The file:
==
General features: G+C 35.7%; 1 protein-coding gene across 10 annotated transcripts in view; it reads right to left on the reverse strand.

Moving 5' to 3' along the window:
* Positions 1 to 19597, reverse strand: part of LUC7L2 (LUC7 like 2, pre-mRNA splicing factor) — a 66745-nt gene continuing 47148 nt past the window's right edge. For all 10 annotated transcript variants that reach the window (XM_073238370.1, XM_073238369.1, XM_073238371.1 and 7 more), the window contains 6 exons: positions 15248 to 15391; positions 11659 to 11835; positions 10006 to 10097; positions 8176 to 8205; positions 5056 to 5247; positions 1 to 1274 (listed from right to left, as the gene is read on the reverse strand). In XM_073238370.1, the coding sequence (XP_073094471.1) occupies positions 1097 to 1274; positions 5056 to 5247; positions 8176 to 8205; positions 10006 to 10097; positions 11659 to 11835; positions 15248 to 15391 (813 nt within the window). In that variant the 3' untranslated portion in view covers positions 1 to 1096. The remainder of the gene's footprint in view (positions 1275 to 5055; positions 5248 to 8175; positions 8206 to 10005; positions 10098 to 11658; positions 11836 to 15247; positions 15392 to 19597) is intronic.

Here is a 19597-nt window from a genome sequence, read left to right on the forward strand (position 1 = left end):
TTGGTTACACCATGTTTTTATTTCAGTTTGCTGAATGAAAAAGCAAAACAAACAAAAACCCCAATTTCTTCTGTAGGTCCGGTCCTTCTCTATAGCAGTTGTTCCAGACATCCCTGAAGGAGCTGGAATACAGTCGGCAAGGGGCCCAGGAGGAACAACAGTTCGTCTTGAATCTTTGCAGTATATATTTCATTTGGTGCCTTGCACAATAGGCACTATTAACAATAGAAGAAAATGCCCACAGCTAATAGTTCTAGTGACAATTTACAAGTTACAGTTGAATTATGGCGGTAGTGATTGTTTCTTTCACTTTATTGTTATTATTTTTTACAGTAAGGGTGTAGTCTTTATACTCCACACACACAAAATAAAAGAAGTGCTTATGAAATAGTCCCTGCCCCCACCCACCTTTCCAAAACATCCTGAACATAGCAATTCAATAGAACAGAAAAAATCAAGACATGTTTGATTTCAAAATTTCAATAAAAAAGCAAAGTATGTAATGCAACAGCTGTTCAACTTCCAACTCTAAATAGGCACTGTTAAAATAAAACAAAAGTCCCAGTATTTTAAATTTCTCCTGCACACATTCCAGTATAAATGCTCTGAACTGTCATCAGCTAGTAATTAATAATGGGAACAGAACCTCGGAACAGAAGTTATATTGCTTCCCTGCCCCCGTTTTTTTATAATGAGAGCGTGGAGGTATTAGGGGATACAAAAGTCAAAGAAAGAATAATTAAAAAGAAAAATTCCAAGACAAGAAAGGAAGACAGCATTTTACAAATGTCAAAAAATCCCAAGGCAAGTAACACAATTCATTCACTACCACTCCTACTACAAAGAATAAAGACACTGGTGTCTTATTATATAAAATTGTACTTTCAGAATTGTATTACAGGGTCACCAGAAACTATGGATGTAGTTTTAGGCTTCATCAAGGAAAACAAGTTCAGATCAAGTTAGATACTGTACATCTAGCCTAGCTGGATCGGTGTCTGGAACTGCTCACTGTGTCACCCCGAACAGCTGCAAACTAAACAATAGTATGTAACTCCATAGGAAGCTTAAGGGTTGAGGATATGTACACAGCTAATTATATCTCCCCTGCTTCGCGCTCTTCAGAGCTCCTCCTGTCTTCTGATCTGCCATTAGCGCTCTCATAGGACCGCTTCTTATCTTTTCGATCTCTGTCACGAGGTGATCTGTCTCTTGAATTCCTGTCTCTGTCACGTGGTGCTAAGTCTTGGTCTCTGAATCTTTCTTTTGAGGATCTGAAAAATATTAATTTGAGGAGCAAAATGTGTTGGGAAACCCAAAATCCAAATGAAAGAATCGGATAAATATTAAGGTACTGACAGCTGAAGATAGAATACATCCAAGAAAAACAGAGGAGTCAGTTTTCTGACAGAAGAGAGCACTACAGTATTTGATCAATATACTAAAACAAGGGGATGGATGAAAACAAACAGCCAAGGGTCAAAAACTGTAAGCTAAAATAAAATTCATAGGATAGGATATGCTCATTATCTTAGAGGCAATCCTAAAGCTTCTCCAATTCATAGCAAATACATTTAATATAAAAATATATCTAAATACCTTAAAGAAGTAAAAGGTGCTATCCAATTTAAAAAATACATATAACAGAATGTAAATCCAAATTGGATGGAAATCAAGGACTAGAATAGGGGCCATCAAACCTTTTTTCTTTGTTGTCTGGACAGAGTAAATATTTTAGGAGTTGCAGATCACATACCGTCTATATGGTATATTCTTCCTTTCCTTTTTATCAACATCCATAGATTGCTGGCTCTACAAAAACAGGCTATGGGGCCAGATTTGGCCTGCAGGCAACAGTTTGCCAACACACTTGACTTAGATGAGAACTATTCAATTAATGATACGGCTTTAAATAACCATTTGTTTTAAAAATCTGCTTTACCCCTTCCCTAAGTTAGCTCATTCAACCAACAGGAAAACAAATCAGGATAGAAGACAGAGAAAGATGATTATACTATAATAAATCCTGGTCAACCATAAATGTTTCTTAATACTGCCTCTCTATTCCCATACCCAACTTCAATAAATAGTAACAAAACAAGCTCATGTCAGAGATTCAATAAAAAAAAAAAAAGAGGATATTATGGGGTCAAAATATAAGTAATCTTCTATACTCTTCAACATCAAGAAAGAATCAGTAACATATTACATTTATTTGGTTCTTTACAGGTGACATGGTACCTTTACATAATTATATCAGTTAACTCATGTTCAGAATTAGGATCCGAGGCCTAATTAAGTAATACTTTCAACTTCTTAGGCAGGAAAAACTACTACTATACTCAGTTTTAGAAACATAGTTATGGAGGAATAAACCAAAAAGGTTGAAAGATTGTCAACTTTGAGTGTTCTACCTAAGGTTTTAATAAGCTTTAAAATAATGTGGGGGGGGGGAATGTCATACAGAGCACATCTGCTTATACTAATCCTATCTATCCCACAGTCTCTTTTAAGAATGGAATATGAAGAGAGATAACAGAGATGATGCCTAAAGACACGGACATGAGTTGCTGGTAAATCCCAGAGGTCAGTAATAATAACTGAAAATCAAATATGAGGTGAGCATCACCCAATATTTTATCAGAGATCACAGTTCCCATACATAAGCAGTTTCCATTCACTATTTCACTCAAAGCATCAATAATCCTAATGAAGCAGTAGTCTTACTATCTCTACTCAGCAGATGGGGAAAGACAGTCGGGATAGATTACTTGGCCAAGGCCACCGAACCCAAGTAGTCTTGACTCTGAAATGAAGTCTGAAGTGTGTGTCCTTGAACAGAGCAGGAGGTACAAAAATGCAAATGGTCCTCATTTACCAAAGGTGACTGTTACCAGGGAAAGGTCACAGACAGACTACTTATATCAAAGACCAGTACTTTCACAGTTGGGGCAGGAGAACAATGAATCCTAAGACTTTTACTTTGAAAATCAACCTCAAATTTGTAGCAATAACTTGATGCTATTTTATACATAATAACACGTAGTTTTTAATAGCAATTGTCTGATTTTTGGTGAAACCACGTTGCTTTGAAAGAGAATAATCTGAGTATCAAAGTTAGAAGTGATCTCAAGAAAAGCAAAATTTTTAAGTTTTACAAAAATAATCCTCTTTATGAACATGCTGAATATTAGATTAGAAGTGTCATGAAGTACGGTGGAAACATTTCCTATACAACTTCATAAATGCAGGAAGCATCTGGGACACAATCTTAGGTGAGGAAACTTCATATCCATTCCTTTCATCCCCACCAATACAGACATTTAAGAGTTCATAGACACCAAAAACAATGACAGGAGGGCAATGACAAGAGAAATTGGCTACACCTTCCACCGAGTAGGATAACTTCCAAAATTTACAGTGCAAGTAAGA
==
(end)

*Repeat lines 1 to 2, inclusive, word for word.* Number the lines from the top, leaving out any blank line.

General features: G+C 35.7%; 1 protein-coding gene across 10 annotated transcripts in view; it reads right to left on the reverse strand.

Moving 5' to 3' along the window: